Tanzania: Kagera Region Put On High Ebola Alert

KAGERA Region is on a high Ebola alert following the confirmation of an outbreak of the disease in neighbouring Uganda.

Kagera Regional Commissioner (RC), Brig. Gen. (rtd), Marco Gaguti said a team of experts had been dispatched to all entry points to monitor movements, adding that a 24- hour surveillance was being conducted at all entry points.

The points are Rusumo and Kabanga, in Ngara District, Kaisho and Murongo, in Karagwe District, and Kyaka and Mutukula, in Misenyi District. Kagera Region shares borders with four neighbouring countries- Rwanda, Burundi, Uganda and Kenya.

People have been sensitized to take precautions by boiling drinking water and using toilets. Leaders in Misenyi, Karagwe, Muleba, Biharamulo, Kyerwa, Ngara and Bukoba districts have started distributing posters and brochures with information on Ebola symptoms to the public through Primary Health Care (PHC), Committees.

The Kagera Regional Medical Officer (RMO), Dr Marco Mbata, said the government had formed a task force comprising key stakeholders as preventive measures against the deadly virus.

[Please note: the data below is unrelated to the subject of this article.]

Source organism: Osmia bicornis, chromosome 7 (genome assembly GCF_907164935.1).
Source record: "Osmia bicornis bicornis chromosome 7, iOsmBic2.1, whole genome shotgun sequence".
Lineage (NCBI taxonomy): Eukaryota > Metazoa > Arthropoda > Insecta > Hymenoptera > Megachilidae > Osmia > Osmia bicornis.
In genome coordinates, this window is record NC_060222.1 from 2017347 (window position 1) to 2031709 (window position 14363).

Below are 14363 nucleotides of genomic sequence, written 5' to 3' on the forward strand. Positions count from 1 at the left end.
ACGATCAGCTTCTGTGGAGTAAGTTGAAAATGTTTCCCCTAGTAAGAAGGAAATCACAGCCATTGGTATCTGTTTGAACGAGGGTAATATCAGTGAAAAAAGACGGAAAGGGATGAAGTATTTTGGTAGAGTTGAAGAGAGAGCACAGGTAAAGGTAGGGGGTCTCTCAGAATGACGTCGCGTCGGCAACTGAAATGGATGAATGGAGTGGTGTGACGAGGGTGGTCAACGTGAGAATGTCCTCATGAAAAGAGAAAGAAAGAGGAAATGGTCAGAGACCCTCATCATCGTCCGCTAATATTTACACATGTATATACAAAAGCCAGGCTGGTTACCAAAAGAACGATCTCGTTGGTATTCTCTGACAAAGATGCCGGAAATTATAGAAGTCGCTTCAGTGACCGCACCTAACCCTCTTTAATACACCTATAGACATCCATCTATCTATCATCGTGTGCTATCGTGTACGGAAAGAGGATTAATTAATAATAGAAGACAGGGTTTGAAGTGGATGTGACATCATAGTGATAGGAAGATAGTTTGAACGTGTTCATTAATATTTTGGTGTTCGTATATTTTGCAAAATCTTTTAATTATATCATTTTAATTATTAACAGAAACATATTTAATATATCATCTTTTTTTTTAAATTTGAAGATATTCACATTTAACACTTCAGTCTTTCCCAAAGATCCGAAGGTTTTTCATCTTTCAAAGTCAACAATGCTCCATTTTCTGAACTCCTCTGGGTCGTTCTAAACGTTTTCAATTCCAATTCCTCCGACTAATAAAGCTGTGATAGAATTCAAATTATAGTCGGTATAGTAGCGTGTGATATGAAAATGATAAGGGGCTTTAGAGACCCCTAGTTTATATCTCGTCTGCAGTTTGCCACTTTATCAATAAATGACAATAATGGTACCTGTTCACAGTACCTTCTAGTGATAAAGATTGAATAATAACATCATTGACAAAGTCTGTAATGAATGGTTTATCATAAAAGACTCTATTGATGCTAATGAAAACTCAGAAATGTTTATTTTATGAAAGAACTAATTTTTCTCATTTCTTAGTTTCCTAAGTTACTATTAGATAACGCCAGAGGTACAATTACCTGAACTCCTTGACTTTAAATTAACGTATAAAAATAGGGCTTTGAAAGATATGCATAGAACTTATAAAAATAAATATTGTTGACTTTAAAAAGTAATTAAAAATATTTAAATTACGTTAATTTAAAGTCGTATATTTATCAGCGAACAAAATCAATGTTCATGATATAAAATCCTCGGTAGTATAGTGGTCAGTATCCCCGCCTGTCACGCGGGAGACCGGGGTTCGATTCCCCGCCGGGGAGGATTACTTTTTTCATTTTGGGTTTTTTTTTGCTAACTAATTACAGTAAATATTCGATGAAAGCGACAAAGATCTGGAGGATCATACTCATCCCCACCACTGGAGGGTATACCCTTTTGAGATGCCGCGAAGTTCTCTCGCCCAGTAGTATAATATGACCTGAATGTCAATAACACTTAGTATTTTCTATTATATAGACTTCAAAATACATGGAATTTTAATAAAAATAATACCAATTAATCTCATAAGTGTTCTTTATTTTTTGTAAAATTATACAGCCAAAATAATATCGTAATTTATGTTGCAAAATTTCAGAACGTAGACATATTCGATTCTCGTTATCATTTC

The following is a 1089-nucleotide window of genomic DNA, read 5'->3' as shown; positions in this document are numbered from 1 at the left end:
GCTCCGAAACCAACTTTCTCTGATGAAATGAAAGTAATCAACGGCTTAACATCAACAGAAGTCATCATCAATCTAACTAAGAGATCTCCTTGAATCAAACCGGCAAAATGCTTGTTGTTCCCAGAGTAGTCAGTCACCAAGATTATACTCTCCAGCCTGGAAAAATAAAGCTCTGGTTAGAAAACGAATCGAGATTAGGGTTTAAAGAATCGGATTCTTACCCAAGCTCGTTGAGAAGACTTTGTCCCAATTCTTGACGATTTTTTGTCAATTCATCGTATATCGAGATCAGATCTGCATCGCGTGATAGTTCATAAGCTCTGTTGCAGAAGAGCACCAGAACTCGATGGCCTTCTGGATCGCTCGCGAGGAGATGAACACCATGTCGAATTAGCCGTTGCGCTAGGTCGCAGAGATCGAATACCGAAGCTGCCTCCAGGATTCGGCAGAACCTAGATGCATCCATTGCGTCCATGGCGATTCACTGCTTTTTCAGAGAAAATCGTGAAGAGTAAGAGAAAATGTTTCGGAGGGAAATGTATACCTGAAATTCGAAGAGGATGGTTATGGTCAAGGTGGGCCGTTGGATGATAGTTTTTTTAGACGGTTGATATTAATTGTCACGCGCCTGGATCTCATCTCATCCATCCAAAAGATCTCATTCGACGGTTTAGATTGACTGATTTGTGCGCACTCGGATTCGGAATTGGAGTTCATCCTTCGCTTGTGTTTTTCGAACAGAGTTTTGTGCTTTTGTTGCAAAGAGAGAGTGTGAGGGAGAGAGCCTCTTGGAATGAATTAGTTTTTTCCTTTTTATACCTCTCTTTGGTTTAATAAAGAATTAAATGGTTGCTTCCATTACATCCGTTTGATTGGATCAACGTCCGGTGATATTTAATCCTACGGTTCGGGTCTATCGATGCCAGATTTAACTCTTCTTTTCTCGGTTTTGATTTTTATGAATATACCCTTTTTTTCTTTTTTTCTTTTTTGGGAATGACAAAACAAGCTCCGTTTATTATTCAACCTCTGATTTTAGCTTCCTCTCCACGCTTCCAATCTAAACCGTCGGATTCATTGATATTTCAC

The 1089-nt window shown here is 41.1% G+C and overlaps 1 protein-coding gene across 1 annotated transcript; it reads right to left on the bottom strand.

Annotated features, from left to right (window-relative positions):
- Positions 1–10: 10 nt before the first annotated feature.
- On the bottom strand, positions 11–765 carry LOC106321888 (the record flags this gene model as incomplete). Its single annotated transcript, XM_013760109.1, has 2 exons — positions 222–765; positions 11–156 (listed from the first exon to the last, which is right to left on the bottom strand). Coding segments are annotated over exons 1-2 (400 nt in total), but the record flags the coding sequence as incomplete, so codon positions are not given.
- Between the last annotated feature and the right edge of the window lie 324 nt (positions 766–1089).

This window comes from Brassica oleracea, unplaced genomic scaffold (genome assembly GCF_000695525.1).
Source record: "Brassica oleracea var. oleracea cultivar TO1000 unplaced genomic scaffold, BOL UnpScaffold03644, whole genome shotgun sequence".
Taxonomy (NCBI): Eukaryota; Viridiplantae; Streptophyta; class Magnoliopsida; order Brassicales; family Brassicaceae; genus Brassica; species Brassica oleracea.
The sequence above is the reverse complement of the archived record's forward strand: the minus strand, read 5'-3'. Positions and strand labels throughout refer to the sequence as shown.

The Minister for Health, Community Development, Gender, Elderly and Children, Ms Ummy Mwalimu, revealed that the government had supplied Thermal Scanners to all main gateways of the country, including border posts, airports and ports.

Thermal Scanners are medical devices meant to detect high body temperature as a clue for Ebola. The government has enhanced its integrated disease surveillance and response system in the country's border posts that are frequently used by DRC nationals to cross into the country.

The posts are Rusumo, Kabanga and Mutukula in Kagera Region, and Lake Tanganyika ports. The government has also supplied guidelines on the transportation of test samples across the country, and supplied medical kits and drugs to all regions as a preparatory strategy.

Tanzania has not, so far, documented any case of Ebola, but authorities point out that the country was not immune from the viral disease due to the possibility of cross-border transmission.

The government is closely working with the World Health Organisation (WHO), and other international organisations responsible for health to keep the threat at bay.

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